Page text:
Article

In a stunning upset, the Congress Party defeated the incumbent Bharatiya Janata Party (BJP) in India's national elections. The Congress Party won on a campaign that the economic reforms enacted by the BJP-led National Democratic Alliance since 1999 have not reached everyone, especially those in the villages and the poor. This leaves the Congress Party with a big challenge—will it be willing and able to continue with the economic reforms that are necessary for economic growth? And how will it balance the long-term necessity of pursuing reform with bringing wealth to those who have not yet reaped the benefits of economic growth?

Balancing the needs will indeed be extremely difficult. In the long run, economic growth will help alleviate poverty in India, but in the short run, most of the benefits of economic growth will go to the middle class rather than to the poor.

The Congress Party will be pressured to slow the pace of reforms given its campaign to spread the wealth, but it needs to stay the course on reforms to ensure that there is more wealth to spread.

Economic reforms that have led India's relatively closed and quasi-socialist economy towards market capitalism and trade have been credited with much of India's economic success over the past decade. Over the last 20 years, governments led by both the BJP and the Congress Party moved to lower trade barriers, lessen restrictions on foreign direct investment, and disinvest the government from many of its publicly owned enterprises.

The results of these reforms were apparent most recently in the annualized 10.8 percent growth in India's GDP during the first quarter of 2004, making India the fastest growing major economy in the world. Foreign direct investment has increased 30-fold over the last decade as India has increased the limit on foreign ownership of firms, decreased the red tape around foreign direct investment and created "special economic zones" that provided the necessary infrastructure to attract foreign investment.

India has become a leading hub of high-tech manufacturing and services with its low-cost, high-skilled labor force and has drawn major foreign companies to its shores. The services sector now makes up almost 50 percent of India's GDP, up from 40 percent in 1991. Education rates have also increased from 50 percent in 1991 to 65 percent in 2001.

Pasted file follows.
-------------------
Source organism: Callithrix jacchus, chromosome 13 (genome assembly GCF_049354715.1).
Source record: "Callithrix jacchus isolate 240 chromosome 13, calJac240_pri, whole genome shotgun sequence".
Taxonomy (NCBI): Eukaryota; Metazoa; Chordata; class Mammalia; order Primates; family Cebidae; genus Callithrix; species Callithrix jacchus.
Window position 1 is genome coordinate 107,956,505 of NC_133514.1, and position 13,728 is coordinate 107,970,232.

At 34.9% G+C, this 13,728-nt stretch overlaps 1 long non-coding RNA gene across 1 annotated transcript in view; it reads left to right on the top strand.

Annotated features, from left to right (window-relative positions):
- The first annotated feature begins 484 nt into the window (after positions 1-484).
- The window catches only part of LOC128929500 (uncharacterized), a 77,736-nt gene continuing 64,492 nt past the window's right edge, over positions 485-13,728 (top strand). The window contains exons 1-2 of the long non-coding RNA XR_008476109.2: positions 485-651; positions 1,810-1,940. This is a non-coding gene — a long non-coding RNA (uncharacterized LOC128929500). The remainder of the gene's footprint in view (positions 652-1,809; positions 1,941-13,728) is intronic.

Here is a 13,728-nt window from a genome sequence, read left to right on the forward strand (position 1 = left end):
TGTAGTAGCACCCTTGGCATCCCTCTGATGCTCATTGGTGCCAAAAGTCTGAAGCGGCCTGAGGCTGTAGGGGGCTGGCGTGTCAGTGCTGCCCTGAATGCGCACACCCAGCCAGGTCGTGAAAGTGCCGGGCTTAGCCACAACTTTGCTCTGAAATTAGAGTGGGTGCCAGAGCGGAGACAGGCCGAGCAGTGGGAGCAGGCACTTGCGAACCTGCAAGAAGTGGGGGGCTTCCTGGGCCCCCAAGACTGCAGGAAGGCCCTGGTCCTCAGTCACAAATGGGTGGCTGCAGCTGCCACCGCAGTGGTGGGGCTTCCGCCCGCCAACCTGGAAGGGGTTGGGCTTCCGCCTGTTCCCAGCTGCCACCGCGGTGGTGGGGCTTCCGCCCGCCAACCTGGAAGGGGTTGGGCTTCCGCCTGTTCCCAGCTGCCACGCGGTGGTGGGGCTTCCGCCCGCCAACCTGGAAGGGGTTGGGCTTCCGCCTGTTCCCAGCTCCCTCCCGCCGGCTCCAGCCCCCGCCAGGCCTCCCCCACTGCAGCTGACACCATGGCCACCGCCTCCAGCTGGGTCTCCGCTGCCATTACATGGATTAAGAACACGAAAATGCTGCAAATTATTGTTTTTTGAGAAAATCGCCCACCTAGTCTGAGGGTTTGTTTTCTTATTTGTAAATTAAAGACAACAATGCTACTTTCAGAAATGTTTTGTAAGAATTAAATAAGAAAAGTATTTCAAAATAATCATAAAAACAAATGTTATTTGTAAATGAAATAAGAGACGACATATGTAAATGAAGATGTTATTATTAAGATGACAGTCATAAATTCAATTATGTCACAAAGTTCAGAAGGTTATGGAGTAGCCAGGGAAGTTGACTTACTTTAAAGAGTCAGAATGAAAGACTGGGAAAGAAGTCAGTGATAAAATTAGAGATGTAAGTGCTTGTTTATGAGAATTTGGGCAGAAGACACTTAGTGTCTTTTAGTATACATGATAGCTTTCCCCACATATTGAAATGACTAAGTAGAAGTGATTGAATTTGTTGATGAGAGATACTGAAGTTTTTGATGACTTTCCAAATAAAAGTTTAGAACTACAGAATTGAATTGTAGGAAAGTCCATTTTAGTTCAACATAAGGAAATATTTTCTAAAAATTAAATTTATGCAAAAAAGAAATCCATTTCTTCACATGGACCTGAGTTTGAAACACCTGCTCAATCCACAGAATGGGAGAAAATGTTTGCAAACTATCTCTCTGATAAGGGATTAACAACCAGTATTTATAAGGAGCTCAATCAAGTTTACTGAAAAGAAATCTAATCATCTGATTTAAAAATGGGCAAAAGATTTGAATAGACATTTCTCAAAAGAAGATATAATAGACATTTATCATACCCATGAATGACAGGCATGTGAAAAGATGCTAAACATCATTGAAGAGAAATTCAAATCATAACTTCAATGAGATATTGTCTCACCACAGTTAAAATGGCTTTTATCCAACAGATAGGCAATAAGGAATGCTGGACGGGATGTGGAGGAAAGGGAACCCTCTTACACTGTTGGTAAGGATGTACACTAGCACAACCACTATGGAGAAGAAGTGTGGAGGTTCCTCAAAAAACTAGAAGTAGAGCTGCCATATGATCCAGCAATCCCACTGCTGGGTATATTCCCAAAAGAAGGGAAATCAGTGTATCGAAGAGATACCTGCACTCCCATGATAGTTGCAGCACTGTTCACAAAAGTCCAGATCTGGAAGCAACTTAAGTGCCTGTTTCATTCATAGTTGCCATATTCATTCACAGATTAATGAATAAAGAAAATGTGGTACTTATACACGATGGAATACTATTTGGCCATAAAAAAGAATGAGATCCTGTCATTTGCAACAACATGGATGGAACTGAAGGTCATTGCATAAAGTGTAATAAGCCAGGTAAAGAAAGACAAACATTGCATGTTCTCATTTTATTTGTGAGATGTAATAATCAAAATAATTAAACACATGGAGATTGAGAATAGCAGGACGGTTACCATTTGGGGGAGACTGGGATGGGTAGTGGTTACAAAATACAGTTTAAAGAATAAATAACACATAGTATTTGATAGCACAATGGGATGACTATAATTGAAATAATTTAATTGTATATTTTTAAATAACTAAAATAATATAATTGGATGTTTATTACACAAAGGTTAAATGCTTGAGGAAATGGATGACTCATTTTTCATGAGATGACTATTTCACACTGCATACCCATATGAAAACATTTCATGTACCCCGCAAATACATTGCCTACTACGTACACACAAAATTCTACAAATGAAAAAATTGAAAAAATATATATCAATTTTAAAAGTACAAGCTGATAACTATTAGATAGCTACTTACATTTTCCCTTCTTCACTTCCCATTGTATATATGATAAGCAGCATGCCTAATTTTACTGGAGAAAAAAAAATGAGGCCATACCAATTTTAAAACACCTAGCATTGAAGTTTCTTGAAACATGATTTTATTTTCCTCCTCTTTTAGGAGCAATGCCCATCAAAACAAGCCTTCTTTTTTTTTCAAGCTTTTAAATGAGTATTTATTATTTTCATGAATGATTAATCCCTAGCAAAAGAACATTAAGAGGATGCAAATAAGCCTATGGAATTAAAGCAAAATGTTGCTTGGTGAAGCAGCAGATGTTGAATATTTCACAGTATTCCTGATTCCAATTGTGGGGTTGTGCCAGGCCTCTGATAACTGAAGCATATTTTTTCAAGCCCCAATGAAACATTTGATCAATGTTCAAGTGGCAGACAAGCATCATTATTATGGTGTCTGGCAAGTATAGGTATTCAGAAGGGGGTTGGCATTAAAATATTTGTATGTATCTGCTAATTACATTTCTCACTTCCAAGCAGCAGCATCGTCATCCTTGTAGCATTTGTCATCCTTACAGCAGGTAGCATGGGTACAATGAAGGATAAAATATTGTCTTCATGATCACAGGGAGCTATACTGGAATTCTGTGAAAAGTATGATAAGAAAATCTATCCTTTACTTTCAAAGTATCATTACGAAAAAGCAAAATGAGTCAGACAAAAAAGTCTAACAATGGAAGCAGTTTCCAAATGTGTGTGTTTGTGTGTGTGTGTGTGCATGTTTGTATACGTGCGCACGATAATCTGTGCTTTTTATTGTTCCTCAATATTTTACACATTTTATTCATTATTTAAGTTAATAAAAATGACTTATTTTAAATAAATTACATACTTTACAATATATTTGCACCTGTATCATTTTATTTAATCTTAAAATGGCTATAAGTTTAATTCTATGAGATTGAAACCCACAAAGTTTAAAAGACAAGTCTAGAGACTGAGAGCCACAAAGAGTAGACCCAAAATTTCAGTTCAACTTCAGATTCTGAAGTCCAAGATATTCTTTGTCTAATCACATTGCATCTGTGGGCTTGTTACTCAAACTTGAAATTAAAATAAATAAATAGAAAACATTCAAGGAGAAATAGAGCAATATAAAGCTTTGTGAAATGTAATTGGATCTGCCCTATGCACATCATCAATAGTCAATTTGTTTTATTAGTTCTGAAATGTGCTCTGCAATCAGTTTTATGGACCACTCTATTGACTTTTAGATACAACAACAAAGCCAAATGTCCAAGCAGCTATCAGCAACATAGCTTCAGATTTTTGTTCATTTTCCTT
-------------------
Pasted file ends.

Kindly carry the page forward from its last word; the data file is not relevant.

Despite the immense progress India has made, there is still room and necessity for further reform. It still has the highest tariff rates in the region, a heavy burden of government debt (currently at 11 percent of GDP), and inefficient industry that is laden by government regulations.

India's economic potential can only be realized for all its citizens if the reforms continue, but the Congress Party faces several constraints on its ability to do so. First, its majority within its coalition will be less than the BJP's was, and many of the Congress Party's coalition partners will be from the country's socialist and communist parties. Because these coalition partners are more wary of economic reform and will hold more sway in decision-making, reforms will likely proceed much slower than their already molasses-like pace.

Also, the loss of continuity can be an issue in a country like India, where political stability is not a given. Uncertainty over who will become prime minister, whether the new government will last, and whether India will be able to pursue the economic reforms necessary may deter future foreign investment. Moreover, the Congress Party appears to have less commitment to downsizing the government than did BJP. Given that India's large fiscal deficit needs to be brought under control, it is unclear whether the pledge to reduce the government deficits will remain strong.

The Congress Party's historical stance on economic reform and its commitment to continue with it are encouraging. It was after all the Congress Party, under Rajiv Gandhi, that first initiated economic liberalization reforms in India in the 1980s. More significantly, it was the Congress Party again, led by then Finance Minister Manmohan Singh, that encouraged more sweeping reforms in 1991.

And yet clearly, the BJP was unable to ride the wave of economic growth to victory. Despite pockets of economic success, many of India's citizens, especially the rural and poor, have not seen an improvement in their lives, a situation that the Congress Party took full advantage of during its campaign. And now it must face a harsh reality—the short-term challenges that are a consequence of liberalization are now its problem to solve.

To maintain high economic growth rates and continue on the path to poverty reduction, the Congress Party will have to follow through with its campaign promise to help the rural and poor partake in the fruits of economic growth, which includes creating more private-sector jobs and providing better access to health care and education. Indeed, if it can do this and also remain committed to further reducing trade barriers and government involvement in the economy, it will have truly achieved a lasting success.

The challenge for the Congress Party is clear. While it will be pressured to slow the pace of reforms, it needs to stay the course on reform for India's long-term benefit. At the same time, it must live up to its campaign promise and also focus on improving the lives of the poor. Given these stakes, the political honeymoon for Congress and the new Prime Minister is likely to be very brief.

Sonal Shah is the associate director for economic and foreign policy and Radha Chaurushiya is an economic policy analyst at the Center for American Progress.

You Might Also Like